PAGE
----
stu at spacehopper.org
Tue Apr 16 13:15:51 BST 2019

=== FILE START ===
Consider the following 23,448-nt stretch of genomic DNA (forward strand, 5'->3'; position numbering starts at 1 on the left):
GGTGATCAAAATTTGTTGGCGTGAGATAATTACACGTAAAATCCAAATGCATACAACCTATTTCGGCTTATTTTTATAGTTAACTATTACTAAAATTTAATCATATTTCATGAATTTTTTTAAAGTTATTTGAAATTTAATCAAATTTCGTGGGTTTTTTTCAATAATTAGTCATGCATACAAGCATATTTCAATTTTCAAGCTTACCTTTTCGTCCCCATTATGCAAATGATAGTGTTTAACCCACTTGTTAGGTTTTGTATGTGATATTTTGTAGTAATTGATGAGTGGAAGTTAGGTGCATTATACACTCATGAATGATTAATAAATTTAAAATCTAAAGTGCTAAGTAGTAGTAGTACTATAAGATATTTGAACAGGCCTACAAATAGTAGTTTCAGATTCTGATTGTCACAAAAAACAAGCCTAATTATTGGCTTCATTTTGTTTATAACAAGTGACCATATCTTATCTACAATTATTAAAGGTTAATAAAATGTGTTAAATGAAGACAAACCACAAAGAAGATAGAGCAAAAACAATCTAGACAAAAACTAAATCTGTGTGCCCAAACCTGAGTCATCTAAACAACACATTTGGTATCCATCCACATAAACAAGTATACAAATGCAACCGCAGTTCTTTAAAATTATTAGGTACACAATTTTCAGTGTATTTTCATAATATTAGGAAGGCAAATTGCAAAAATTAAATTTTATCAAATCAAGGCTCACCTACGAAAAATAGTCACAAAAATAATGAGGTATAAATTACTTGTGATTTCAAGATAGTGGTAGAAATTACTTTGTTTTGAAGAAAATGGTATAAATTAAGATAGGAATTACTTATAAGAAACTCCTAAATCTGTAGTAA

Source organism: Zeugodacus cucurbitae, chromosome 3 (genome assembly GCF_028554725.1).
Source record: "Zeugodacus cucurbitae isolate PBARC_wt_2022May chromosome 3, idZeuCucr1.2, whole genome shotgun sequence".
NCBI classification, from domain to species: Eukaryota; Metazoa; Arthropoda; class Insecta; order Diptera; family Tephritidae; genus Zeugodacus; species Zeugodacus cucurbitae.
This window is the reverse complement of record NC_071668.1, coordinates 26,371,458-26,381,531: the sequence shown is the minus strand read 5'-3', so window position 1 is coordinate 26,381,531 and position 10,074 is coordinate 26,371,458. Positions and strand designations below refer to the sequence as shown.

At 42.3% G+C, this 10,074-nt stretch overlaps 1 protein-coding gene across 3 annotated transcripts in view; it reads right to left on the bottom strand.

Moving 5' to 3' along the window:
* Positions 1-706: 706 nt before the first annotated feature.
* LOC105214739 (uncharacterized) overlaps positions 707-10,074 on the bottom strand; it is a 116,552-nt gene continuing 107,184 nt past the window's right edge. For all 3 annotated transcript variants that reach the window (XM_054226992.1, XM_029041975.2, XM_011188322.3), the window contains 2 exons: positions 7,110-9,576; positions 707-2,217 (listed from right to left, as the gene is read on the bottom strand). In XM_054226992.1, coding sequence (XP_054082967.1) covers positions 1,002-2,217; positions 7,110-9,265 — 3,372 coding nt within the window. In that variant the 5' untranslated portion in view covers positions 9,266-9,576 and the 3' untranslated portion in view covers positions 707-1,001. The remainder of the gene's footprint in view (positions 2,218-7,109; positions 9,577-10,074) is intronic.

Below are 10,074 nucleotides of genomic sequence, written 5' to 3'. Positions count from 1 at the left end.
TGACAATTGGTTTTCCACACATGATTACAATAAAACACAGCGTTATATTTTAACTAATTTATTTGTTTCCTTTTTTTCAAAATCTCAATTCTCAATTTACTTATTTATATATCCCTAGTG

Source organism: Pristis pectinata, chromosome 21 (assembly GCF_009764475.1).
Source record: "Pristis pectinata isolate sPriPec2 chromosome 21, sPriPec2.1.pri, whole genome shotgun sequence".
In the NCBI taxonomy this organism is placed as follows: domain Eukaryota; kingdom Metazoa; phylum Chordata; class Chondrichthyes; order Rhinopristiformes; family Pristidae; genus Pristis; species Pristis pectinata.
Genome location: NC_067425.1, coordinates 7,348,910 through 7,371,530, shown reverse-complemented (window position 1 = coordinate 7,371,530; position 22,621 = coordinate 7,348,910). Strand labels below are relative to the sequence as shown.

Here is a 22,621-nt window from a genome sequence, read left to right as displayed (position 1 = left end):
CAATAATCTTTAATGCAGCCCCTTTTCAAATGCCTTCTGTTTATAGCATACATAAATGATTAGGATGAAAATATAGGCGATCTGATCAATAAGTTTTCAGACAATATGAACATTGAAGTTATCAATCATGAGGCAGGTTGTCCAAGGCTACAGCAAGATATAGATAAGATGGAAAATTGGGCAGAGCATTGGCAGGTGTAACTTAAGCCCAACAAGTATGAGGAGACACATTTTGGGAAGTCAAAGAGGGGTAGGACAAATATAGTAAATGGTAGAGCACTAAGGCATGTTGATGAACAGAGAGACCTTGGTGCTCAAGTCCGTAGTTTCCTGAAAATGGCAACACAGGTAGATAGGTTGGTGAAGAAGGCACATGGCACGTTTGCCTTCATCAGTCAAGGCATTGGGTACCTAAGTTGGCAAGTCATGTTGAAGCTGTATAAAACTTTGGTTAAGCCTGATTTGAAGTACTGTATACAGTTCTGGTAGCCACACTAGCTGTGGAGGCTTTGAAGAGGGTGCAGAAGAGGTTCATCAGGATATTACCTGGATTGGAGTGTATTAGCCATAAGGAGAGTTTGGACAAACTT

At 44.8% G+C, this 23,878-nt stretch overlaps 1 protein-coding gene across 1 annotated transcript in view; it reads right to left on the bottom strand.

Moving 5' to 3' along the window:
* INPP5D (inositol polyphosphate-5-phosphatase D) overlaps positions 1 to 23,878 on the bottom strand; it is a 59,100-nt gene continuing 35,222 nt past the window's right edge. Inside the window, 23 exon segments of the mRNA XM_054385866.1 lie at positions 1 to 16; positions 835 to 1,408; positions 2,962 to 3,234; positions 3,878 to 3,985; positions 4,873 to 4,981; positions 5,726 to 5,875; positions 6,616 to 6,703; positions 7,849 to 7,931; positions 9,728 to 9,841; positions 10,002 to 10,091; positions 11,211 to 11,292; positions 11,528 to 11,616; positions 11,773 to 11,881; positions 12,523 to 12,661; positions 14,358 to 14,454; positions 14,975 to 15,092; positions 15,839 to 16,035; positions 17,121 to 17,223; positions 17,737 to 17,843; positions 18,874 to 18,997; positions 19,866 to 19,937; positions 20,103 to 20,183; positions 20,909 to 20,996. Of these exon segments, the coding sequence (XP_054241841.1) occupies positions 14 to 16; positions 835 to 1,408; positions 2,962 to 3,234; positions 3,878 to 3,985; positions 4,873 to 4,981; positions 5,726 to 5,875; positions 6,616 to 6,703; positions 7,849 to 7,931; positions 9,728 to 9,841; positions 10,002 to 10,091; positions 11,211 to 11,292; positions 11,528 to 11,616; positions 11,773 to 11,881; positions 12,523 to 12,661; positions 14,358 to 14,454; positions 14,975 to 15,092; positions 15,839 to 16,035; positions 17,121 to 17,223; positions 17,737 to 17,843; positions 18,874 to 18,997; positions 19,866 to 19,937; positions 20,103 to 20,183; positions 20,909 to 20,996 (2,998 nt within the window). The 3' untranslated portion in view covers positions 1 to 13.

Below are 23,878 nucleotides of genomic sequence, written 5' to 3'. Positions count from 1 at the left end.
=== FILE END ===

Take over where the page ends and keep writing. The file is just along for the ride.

On 2019/04/16 10:07, Oliver Humpage wrote: > > > > On 15 Apr 2019, at 22:51, Oliver Kohll <oliver at agilechilli.com> wrote: > > > > My assumption was that this would work pretty much all the time but from reports, it seems to fail quite often resulting in a certificate error like e.g. "NET::ERR_CERT_AUTHORITY_INVALID" from Chrome. > > Easiest thing is to make http the default, and let sites redirect to https if supported. The main insecure thing would be if the user has existing login cookies for the site which then get transmitted via http on that first request: but that’s exactly what the “secure” flag on cookies is for, which the website should be setting anyway. Also most https sites issue a 301 redirect from http -> https which means the browser should cache it, so if they’ve visited before the browser will just automatically use https anyway. It might be worth automatically using https for a few known common sites (facebook, twitter, linkedin, github, etc). Depending on what type of URLs are manually typed, this may account for quite a high %. > So it’ll be very rare that using http will be a problem. > > However, if you want to use https as the default, you’ll need to do a basic HEAD (or OPTIONS) request to see if https works, then fall back to http if it doesn’t. You could do this on the client either via XHR directly (OPTIONS should always work with CORS) or XHR to your server which then makes the request. For privacy reasons it would be best to do it client side, although it will be a lot harder to deal with all edge cases that way. > > The downside to this approach is if it’s a single-use link (e.g. one of those weird password sharing sites) then depending on how the server is configured your checking request may will count as the single use. In terms of deciding whether to use http or https it wouldn't need to actually make a request, just check if the TLS connection works. Though it might be advantageous to check that the URL really is valid - both to weed out typos, and to weed out autodetection problems with however the "bare URL" is auto detected.